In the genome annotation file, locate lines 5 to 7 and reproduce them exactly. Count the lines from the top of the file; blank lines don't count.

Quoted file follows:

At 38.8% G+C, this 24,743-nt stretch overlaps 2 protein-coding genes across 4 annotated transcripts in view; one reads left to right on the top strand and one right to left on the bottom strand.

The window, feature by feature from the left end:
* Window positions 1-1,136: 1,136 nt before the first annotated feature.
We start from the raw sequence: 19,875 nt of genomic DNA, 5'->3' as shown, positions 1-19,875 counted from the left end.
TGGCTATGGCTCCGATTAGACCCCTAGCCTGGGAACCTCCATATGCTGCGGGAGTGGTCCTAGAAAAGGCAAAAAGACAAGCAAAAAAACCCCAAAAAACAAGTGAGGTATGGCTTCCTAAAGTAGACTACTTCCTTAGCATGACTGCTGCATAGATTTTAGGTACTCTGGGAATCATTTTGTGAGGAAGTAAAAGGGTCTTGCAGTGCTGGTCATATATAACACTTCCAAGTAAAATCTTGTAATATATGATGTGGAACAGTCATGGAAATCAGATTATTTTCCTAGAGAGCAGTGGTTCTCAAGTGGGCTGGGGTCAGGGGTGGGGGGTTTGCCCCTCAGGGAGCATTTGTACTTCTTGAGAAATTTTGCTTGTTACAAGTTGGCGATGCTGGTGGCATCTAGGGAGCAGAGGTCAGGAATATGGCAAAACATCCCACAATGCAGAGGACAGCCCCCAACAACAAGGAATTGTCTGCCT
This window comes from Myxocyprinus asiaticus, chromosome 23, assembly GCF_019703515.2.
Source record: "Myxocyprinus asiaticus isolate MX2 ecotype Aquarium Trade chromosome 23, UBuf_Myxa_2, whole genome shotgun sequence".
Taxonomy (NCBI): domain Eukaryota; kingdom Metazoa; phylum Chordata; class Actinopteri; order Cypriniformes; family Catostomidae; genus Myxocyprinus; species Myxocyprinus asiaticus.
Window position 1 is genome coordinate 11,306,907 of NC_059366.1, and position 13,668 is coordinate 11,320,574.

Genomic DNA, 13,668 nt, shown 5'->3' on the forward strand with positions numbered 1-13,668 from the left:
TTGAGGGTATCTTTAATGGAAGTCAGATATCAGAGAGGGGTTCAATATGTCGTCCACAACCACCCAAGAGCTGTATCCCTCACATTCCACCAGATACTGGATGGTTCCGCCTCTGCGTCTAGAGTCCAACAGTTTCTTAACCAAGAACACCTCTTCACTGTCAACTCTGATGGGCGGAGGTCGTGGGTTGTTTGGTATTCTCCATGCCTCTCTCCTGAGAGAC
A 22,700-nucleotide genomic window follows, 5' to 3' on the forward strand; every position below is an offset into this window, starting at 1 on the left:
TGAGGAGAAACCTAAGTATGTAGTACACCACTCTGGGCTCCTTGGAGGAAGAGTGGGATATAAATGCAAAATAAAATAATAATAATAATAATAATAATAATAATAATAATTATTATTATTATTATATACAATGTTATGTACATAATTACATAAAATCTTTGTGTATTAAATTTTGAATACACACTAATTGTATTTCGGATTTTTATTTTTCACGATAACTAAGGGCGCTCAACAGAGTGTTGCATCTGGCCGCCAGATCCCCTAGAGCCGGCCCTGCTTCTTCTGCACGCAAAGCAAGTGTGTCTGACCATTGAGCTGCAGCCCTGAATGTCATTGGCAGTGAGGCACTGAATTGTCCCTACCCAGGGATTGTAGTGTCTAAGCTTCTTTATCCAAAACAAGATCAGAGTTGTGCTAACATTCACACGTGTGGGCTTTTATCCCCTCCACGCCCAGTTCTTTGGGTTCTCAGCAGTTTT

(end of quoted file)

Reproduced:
TGGCTATGGCTCCGATTAGACCCCTAGCCTGGGAACCTCCATATGCTGCGGGAGTGGTCCTAGAAAAGGCAAAAAGACAAGCAAAAAAACCCCAAAAAACAAGTGAGGTATGGCTTCCTAAAGTAGACTACTTCCTTAGCATGACTGCTGCATAGATTTTAGGTACTCTGGGAATCATTTTGTGAGGAAGTAAAAGGGTCTTGCAGTGCTGGTCATATATAACACTTCCAAGTAAAATCTTGTAATATATGATGTGGAACAGTCATGGAAATCAGATTATTTTCCTAGAGAGCAGTGGTTCTCAAGTGGGCTGGGGTCAGGGGTGGGGGGTTTGCCCCTCAGGGAGCATTTGTACTTCTTGAGAAATTTTGCTTGTTACAAGTTGGCGATGCTGGTGGCATCTAGGGAGCAGAGGTCAGGAATATGGCAAAACATCCCACAATGCAGAGGACAGCCCCCAACAACAAGGAATTGTCTGCCT
This window comes from Myxocyprinus asiaticus, chromosome 23, assembly GCF_019703515.2.
Source record: "Myxocyprinus asiaticus isolate MX2 ecotype Aquarium Trade chromosome 23, UBuf_Myxa_2, whole genome shotgun sequence".